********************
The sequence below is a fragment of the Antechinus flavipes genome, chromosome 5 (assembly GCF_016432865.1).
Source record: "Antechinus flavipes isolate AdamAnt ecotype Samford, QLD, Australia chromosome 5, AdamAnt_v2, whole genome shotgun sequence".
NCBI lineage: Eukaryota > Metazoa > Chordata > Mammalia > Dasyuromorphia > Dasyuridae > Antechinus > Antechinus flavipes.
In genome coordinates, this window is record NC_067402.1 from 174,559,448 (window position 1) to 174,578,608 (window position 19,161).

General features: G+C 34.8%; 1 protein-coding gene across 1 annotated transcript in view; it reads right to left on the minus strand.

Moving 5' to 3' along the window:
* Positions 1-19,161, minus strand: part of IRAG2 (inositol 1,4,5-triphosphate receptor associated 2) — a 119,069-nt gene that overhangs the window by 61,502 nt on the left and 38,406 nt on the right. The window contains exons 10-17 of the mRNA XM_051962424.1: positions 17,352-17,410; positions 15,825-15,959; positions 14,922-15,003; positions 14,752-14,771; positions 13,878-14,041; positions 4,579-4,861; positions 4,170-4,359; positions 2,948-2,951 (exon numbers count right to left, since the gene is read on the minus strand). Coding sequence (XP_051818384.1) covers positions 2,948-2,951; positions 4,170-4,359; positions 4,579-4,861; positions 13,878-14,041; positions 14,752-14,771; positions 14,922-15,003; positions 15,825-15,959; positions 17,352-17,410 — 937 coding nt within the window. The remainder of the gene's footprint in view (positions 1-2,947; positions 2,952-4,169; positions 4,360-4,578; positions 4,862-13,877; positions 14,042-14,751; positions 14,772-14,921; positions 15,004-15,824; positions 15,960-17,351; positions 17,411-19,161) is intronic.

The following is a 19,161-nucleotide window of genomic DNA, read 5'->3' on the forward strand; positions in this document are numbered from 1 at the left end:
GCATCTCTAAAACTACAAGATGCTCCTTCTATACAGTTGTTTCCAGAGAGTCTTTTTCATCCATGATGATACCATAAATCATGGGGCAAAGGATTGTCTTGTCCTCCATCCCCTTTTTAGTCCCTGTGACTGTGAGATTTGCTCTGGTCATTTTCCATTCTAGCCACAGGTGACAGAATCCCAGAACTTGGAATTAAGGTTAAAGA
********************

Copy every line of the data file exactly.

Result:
The sequence below is a fragment of the Antechinus flavipes genome, chromosome 5 (assembly GCF_016432865.1).
Source record: "Antechinus flavipes isolate AdamAnt ecotype Samford, QLD, Australia chromosome 5, AdamAnt_v2, whole genome shotgun sequence".
NCBI lineage: Eukaryota > Metazoa > Chordata > Mammalia > Dasyuromorphia > Dasyuridae > Antechinus > Antechinus flavipes.
In genome coordinates, this window is record NC_067402.1 from 174,559,448 (window position 1) to 174,578,608 (window position 19,161).

General features: G+C 34.8%; 1 protein-coding gene across 1 annotated transcript in view; it reads right to left on the minus strand.

Moving 5' to 3' along the window:
* Positions 1-19,161, minus strand: part of IRAG2 (inositol 1,4,5-triphosphate receptor associated 2) — a 119,069-nt gene that overhangs the window by 61,502 nt on the left and 38,406 nt on the right. The window contains exons 10-17 of the mRNA XM_051962424.1: positions 17,352-17,410; positions 15,825-15,959; positions 14,922-15,003; positions 14,752-14,771; positions 13,878-14,041; positions 4,579-4,861; positions 4,170-4,359; positions 2,948-2,951 (exon numbers count right to left, since the gene is read on the minus strand). Coding sequence (XP_051818384.1) covers positions 2,948-2,951; positions 4,170-4,359; positions 4,579-4,861; positions 13,878-14,041; positions 14,752-14,771; positions 14,922-15,003; positions 15,825-15,959; positions 17,352-17,410 — 937 coding nt within the window. The remainder of the gene's footprint in view (positions 1-2,947; positions 2,952-4,169; positions 4,360-4,578; positions 4,862-13,877; positions 14,042-14,751; positions 14,772-14,921; positions 15,004-15,824; positions 15,960-17,351; positions 17,411-19,161) is intronic.

The following is a 19,161-nucleotide window of genomic DNA, read 5'->3' on the forward strand; positions in this document are numbered from 1 at the left end:
GCATCTCTAAAACTACAAGATGCTCCTTCTATACAGTTGTTTCCAGAGAGTCTTTTTCATCCATGATGATACCATAAATCATGGGGCAAAGGATTGTCTTGTCCTCCATCCCCTTTTTAGTCCCTGTGACTGTGAGATTTGCTCTGGTCATTTTCCATTCTAGCCACAGGTGACAGAATCCCAGAACTTGGAATTAAGGTTAAAGA